When fall arrives in Montana, parts of the state brighten with the vibrant colors of the larches. Larch trees are a unique conifer species that yellow and lose their needles each winter. We saw our first changing larches during a visit to Seeley Lake and were in awe as we walked through Girard Grove and explored the valley. Even if you aren’t here in the autumn to experience this phenomenon, a stroll through this grove is still unique as it is home to Gus, one of the world’s largest larch trees.
Getting to Girard Grove
Girard Grove sits on the west side of Seeley Lake. From MT-83 that runs through the town of Seeley Lake, head west onto Boy Scout Road. This road loops around the lake and back to MT-83, so you can reach the trailhead from both the north and south. If coming from the south side of the lake, the trailhead parking area is only a few miles down Boy Scout Road. You’ll see a pull off to the right just past the turn for Camp Paxson.
Girard Grove is located within a national forest. There are no fees to park here and visit the grove.
Exploring Girard Grove
Girard Grove stretches over 60 acres. There are a couple trails to wander that offer a great way to see some of the larches. The mile of dirt path through the grove is flat, making this a great option for all skill levels. Along the trail, there are also some signs providing information on the history of the area, the trees, and fires. Walking through Girard Grove is a quick activity – we paired it with a hike to Holland Falls.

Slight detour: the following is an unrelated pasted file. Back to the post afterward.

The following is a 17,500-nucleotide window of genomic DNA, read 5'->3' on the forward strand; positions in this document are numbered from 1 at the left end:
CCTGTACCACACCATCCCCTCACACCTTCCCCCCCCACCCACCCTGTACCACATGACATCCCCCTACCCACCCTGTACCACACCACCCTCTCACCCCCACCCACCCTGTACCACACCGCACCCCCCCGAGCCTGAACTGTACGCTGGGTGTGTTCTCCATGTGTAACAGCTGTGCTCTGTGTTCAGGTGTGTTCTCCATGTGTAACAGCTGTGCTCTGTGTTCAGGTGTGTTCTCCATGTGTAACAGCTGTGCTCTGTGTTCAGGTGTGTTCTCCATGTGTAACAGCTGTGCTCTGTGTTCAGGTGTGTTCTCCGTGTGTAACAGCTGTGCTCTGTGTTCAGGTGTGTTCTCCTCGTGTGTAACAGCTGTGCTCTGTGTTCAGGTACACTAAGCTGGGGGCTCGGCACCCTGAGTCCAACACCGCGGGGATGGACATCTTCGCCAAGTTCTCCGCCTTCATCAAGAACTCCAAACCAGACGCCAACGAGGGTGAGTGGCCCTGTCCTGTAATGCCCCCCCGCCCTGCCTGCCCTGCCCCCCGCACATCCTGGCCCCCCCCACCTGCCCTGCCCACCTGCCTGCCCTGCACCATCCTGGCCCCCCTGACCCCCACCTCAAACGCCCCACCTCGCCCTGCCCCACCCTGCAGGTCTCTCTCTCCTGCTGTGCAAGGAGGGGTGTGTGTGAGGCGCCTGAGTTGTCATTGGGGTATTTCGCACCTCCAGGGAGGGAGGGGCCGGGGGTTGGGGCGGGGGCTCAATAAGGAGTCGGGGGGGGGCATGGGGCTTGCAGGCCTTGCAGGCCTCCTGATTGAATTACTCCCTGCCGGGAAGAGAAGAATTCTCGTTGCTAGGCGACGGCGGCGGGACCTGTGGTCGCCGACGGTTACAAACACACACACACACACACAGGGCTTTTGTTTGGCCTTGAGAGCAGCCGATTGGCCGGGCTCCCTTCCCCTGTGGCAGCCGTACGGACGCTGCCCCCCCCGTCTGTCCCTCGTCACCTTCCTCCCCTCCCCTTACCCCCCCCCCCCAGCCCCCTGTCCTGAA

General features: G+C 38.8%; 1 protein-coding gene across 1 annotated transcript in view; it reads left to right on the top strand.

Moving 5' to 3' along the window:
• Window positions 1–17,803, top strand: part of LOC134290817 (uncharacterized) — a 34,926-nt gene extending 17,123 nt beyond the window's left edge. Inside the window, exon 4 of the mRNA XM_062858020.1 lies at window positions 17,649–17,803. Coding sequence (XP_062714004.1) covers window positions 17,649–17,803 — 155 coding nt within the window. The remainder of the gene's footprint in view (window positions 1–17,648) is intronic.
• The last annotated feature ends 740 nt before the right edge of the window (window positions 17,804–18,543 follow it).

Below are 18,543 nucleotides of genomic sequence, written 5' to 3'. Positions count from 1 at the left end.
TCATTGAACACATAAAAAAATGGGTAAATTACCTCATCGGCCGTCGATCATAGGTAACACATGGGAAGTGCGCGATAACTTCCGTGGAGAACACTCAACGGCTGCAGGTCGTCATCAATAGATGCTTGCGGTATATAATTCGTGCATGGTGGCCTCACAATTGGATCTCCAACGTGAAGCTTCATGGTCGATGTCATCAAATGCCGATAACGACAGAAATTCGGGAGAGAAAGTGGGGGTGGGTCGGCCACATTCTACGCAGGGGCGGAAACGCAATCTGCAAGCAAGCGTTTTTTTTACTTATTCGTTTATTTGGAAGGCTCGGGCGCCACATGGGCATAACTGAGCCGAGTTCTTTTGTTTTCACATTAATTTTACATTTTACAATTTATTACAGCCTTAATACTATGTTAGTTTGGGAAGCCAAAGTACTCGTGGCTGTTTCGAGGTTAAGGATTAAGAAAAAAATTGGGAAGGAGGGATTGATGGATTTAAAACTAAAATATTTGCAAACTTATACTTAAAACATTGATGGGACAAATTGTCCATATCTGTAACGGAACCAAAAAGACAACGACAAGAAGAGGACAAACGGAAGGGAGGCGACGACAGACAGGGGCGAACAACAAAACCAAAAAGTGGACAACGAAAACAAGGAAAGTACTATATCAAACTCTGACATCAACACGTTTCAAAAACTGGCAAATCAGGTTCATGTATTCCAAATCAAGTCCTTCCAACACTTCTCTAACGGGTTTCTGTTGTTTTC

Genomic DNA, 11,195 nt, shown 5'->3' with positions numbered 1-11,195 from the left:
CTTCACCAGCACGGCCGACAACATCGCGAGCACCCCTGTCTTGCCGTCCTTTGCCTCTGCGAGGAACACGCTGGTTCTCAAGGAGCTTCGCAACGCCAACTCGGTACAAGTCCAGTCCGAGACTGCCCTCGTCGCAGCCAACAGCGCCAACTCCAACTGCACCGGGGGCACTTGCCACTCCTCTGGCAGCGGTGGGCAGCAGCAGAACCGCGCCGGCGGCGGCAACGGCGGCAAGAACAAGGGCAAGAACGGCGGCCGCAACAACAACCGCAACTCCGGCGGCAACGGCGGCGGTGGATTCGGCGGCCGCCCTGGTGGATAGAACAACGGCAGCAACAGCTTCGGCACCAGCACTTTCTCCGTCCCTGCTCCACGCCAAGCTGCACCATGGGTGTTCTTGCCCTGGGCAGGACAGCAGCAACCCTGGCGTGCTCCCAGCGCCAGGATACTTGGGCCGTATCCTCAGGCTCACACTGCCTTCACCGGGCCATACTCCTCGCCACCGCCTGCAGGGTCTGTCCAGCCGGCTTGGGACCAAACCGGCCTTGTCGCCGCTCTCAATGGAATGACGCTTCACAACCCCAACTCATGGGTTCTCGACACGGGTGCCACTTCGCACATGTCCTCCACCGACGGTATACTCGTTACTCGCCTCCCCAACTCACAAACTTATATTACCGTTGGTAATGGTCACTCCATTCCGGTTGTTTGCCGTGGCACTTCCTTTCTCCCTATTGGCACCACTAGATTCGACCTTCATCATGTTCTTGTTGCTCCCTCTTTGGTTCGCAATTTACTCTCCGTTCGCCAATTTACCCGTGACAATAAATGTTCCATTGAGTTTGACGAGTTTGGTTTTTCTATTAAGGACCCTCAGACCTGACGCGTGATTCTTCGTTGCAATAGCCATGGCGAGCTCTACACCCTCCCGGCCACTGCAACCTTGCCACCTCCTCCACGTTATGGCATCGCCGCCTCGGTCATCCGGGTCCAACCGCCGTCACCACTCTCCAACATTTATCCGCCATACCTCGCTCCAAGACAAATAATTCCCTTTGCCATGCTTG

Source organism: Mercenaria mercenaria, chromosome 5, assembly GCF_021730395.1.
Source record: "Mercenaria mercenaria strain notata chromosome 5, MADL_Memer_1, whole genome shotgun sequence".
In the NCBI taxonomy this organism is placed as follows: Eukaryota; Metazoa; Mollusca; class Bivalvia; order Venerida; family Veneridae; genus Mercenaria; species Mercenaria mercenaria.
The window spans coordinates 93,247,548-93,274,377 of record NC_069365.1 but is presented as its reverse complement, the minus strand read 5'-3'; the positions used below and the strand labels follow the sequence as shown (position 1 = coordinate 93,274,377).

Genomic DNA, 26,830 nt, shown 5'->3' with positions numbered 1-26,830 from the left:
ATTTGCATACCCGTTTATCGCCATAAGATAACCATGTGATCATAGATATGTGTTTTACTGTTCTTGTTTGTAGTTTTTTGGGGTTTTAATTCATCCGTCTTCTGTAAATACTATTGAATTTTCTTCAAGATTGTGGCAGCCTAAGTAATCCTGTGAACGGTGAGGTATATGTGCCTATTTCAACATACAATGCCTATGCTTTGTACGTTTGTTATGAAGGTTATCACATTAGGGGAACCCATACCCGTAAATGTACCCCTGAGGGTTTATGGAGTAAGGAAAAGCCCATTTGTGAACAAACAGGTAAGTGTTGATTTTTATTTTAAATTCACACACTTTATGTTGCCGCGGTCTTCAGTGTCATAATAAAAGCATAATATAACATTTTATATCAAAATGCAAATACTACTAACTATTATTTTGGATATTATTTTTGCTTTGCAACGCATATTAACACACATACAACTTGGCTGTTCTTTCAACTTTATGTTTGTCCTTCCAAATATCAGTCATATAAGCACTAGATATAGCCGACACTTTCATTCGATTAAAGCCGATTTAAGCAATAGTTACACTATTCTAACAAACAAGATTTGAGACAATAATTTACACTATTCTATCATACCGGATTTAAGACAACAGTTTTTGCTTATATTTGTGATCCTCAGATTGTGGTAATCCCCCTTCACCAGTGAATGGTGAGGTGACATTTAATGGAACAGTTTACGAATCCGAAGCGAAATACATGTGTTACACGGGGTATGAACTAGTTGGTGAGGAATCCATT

Gus sits within a five minute walk from the parking area. Though it has not been confirmed, it is thought that Gus is the largest larch in North America, and one of the largest the world. This tree measures 153 feet tall and over 7 feet in diameter at the base. Experts estimate that it’s over 1000 years old.
While visitors who have seen Sequoia and Redwood forests and other gigantic trees of the western US may not be blown away by the larches in this grove, it’s still hard not to be impressed by their size and longevity. The yellow colors we experienced in October made it even more impressive. There is a wooden platform that wraps around the base of Gus so viewers can get up close to the thick bark and huge trunk.
Best Time to See the Larches Change Colors
The larch trees in the Seeley Lake area begin to change colors in October. Predicting the best time to visit to see the trees at their peak is not an exact science since the change depends on weather variables, elevation, etc.
When we visited Seeley Lake the second week of October, the trees had begun to change. However, many were still more on the green side. If you want to go during peak change, we recommend trying mid-October. But if you have the opportunity to reach out to a local (forest service or accommodation staff for example) near the time you plan to visit, asking them would be your best bet.